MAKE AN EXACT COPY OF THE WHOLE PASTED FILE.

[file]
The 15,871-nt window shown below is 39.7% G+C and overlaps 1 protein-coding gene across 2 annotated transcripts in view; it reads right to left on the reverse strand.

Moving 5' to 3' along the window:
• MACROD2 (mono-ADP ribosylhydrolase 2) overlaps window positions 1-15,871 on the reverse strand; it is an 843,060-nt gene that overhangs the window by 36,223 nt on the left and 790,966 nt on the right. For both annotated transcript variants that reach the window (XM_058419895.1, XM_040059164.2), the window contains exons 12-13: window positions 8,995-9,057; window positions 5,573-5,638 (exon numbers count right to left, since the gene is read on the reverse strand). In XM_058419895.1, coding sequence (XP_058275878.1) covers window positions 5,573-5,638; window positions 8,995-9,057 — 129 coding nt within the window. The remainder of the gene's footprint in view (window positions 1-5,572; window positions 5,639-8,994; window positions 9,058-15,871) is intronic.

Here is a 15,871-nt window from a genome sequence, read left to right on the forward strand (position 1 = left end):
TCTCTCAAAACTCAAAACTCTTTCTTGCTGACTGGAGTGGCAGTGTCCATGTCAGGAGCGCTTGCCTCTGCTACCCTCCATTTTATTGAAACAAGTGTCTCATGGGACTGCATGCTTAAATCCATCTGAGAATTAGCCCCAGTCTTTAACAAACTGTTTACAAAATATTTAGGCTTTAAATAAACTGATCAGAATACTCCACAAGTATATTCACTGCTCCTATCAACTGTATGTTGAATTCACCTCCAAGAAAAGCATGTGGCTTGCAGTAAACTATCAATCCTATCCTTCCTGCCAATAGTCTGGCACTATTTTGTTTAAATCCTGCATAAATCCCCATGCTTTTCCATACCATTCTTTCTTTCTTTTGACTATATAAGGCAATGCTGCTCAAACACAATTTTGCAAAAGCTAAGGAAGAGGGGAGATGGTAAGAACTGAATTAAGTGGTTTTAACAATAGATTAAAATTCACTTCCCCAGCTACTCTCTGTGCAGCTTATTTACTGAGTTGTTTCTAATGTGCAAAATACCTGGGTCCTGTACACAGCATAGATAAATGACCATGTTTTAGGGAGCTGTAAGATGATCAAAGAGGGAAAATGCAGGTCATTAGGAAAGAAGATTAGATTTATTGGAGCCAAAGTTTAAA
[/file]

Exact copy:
The 15,871-nt window shown below is 39.7% G+C and overlaps 1 protein-coding gene across 2 annotated transcripts in view; it reads right to left on the reverse strand.

Moving 5' to 3' along the window:
• MACROD2 (mono-ADP ribosylhydrolase 2) overlaps window positions 1-15,871 on the reverse strand; it is an 843,060-nt gene that overhangs the window by 36,223 nt on the left and 790,966 nt on the right. For both annotated transcript variants that reach the window (XM_058419895.1, XM_040059164.2), the window contains exons 12-13: window positions 8,995-9,057; window positions 5,573-5,638 (exon numbers count right to left, since the gene is read on the reverse strand). In XM_058419895.1, coding sequence (XP_058275878.1) covers window positions 5,573-5,638; window positions 8,995-9,057 — 129 coding nt within the window. The remainder of the gene's footprint in view (window positions 1-5,572; window positions 5,639-8,994; window positions 9,058-15,871) is intronic.

Here is a 15,871-nt window from a genome sequence, read left to right on the forward strand (position 1 = left end):
TCTCTCAAAACTCAAAACTCTTTCTTGCTGACTGGAGTGGCAGTGTCCATGTCAGGAGCGCTTGCCTCTGCTACCCTCCATTTTATTGAAACAAGTGTCTCATGGGACTGCATGCTTAAATCCATCTGAGAATTAGCCCCAGTCTTTAACAAACTGTTTACAAAATATTTAGGCTTTAAATAAACTGATCAGAATACTCCACAAGTATATTCACTGCTCCTATCAACTGTATGTTGAATTCACCTCCAAGAAAAGCATGTGGCTTGCAGTAAACTATCAATCCTATCCTTCCTGCCAATAGTCTGGCACTATTTTGTTTAAATCCTGCATAAATCCCCATGCTTTTCCATACCATTCTTTCTTTCTTTTGACTATATAAGGCAATGCTGCTCAAACACAATTTTGCAAAAGCTAAGGAAGAGGGGAGATGGTAAGAACTGAATTAAGTGGTTTTAACAATAGATTAAAATTCACTTCCCCAGCTACTCTCTGTGCAGCTTATTTACTGAGTTGTTTCTAATGTGCAAAATACCTGGGTCCTGTACACAGCATAGATAAATGACCATGTTTTAGGGAGCTGTAAGATGATCAAAGAGGGAAAATGCAGGTCATTAGGAAAGAAGATTAGATTTATTGGAGCCAAAGTTTAAA